Antônio de Oliveira Filho (born 5 October 1960), better known as Careca (Portuguese pronunciation: [kaˈɾɛkɐ]), is a Brazilian former footballer. During his career Careca played for several clubs, he is most famous for his time with Italian side Napoli and also his contributions to the Brazilian national football team.
Careca began his footballing career in his home state of São Paulo with local side Guarani in 1978. With his finishing ability and devastating pace quickly established himself as one of his country's best young strikers. With Guarani, he won the Brazilian Championship during his first season and the Brazilian Second Division in 1981.
By 1983 he had been signed by São Paulo, he continued to gather notoriety because of his impressive goals to games ratio and by 1986, Careca led São Paulo to the Brazilian Championship, beating his former club Guarani in the final. He was awarded Bola de Ouro the same year, which is the Brazilian equivalent of Footballer of the Year.
Move to Napoli
In the summer of 1987 Careca moved to Italian Serie A champions Napoli, where he was part of the "Ma-Gi-Ca" forward lineup with Bruno Giordano and Diego Maradona. Careca's first season at Napoli was an unsuccessful one, despite his 13 goals: the team were knocked out in the first round of the European Cup by Real Madrid. and they lost the title in the final games of the season.
However, his second season was far more successful. The team won the UEFA Cup, with Careca scoring a goal in each leg of the final, one a memorable lobbed goal, and finished second in Serie A. In 1990 Careca finally won the Scudetto with Napoli, in what would prove to be effectively Maradona's final season with the club. Careca would spend a further three years with Napoli, establishing a partnership with Gianfranco Zola, during which Napoli failed to win any silverware.
Later stages of playing career
In 1993 Careca left Italy to play for new Japanese J. League team Kashiwa Reysol. Careca spent three years with the team, during which time he helped them to promotion to the J1 league in 1994. He returned to Brazil in 1997 with Santos, he spent a year with the club before joining the lower-league team São José (RS), where he finished his career in 1999.
Careca retired having played 64 games for Brazil, and scored 30 goals.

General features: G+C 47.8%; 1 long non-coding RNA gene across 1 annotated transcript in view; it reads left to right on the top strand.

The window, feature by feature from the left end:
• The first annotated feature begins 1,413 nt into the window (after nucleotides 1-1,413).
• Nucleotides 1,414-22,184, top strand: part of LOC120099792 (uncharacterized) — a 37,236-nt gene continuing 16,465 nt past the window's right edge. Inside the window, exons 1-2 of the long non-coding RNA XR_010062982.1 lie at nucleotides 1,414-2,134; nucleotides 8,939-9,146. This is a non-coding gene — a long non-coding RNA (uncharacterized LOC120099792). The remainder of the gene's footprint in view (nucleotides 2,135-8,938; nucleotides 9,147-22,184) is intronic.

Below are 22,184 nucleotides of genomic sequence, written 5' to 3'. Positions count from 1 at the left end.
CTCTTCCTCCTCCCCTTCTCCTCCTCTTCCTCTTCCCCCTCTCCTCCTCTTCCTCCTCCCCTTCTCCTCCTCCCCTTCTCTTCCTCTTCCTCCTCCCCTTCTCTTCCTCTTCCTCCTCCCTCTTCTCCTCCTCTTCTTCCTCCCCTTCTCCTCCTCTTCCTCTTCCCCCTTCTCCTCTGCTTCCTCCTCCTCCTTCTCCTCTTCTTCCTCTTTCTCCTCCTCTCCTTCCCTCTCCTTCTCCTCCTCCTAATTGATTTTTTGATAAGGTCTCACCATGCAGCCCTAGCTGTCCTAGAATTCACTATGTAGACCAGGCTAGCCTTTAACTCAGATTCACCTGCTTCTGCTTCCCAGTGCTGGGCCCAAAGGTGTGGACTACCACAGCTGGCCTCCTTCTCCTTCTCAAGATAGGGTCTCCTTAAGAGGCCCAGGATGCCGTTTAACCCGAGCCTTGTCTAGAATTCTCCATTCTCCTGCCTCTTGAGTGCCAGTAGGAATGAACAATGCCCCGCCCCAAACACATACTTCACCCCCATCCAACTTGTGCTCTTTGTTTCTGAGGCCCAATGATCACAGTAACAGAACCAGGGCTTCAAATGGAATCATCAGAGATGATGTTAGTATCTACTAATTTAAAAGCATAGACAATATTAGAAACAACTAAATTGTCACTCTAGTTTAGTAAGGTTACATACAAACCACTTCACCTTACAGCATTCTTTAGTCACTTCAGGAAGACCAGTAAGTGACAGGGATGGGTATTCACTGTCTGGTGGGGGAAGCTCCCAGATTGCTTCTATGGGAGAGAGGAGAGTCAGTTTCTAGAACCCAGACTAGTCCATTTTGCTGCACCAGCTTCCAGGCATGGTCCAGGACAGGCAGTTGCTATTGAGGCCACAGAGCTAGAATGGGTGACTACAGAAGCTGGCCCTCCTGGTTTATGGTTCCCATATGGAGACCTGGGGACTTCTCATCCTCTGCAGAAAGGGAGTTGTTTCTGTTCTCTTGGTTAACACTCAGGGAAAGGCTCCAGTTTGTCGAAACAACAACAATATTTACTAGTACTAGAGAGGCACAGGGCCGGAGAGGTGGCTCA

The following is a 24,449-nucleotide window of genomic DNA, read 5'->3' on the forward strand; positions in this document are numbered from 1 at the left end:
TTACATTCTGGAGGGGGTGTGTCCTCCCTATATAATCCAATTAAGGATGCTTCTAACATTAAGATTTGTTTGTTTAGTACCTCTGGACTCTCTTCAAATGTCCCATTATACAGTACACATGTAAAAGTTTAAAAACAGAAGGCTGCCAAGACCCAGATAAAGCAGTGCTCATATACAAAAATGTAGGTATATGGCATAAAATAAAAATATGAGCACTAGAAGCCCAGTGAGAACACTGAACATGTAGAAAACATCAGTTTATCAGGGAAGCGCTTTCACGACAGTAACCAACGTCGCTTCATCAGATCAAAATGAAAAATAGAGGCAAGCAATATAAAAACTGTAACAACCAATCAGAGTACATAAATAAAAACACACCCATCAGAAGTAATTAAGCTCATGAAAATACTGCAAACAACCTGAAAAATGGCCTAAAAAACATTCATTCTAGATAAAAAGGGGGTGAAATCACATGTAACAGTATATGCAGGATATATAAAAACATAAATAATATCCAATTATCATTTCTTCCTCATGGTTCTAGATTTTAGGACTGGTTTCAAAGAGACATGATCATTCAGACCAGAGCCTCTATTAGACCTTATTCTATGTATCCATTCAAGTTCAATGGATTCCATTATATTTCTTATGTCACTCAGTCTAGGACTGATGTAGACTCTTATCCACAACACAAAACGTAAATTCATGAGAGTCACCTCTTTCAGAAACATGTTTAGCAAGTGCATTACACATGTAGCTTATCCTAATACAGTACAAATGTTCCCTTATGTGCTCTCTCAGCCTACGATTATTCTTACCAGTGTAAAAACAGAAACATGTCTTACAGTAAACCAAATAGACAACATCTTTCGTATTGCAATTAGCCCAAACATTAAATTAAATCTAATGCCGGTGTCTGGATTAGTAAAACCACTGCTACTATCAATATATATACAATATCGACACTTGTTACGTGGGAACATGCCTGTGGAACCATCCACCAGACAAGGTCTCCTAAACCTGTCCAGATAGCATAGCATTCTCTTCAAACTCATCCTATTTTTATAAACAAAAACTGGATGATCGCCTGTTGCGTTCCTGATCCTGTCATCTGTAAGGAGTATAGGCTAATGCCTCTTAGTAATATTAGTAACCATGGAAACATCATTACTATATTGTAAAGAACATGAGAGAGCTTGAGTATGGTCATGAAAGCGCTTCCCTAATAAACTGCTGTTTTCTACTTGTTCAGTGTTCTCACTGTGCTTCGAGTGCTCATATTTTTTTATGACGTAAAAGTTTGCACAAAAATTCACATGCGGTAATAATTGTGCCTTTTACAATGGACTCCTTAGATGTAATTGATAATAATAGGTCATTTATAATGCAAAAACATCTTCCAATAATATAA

Garforth Town owner and manager, Simon Clifford, persuaded Careca to play the majority of a friendly game against Guiseley in the summer of 2005.
The word careca is Portuguese for 'bald'. It was a nickname given to Careca as a child because of his admiration for a famous Brazilian clown of the same name.
Careca first broke into the national side of Brazil during 1982, but was forced to miss the 1982 World Cup in Spain due to an injury. His place in the squad for that tournament was taken by Roberto Dinamite.
It was during the 1986 World Cup, in Mexico, that Careca really established himself in world football. He ended the tournament, during which Brazil were memorably eliminated on penalties by France at the quarter-final stage, with five goals which placed him second in the Golden Boot rankings behind England’s Gary Lineker. In 1990, Careca was part of the Brazilian team that was defeated by Argentina in the second round. He scored two goals in the tournament. His last cap was earned in August 1993.
|Club performance||League||Cup||League Cup||Total|
|Brazil||League||Copa do Brasil||League Cup||Total|
|1983||São Paulo||Série A||20||17||20||17|
|Italy||League||Coppa Italia||League Cup||Total|
|Japan||League||Emperor's Cup||J. League Cup||Total|
|1993||Kashiwa Reysol||Football League||0||0||1||1||6||4||7||5|
|1995||J. League 1||30||10||0||0||-||30||10|
National team statistics
|Brazil national team|
- Campeonato Brasileiro Série A: 1978, 1986
- Campeonato Brasileiro Série B: 1981
- Campeonato Paulista: 1985, 1987
- UEFA Cup: 1989
- Serie A: 1990
- Supercoppa Italiana: 1991
- Bola de Prata: 1982, 1985
- Campeonato Paulista Top Scorer: 1985
- Bola de Ouro: 1986
- Campeonato Brasileiro Série A Top Scorer: 1986
- FIFA World Cup Silver Boot: 1986
- – FIFA competition record
- at National-Football-Teams.com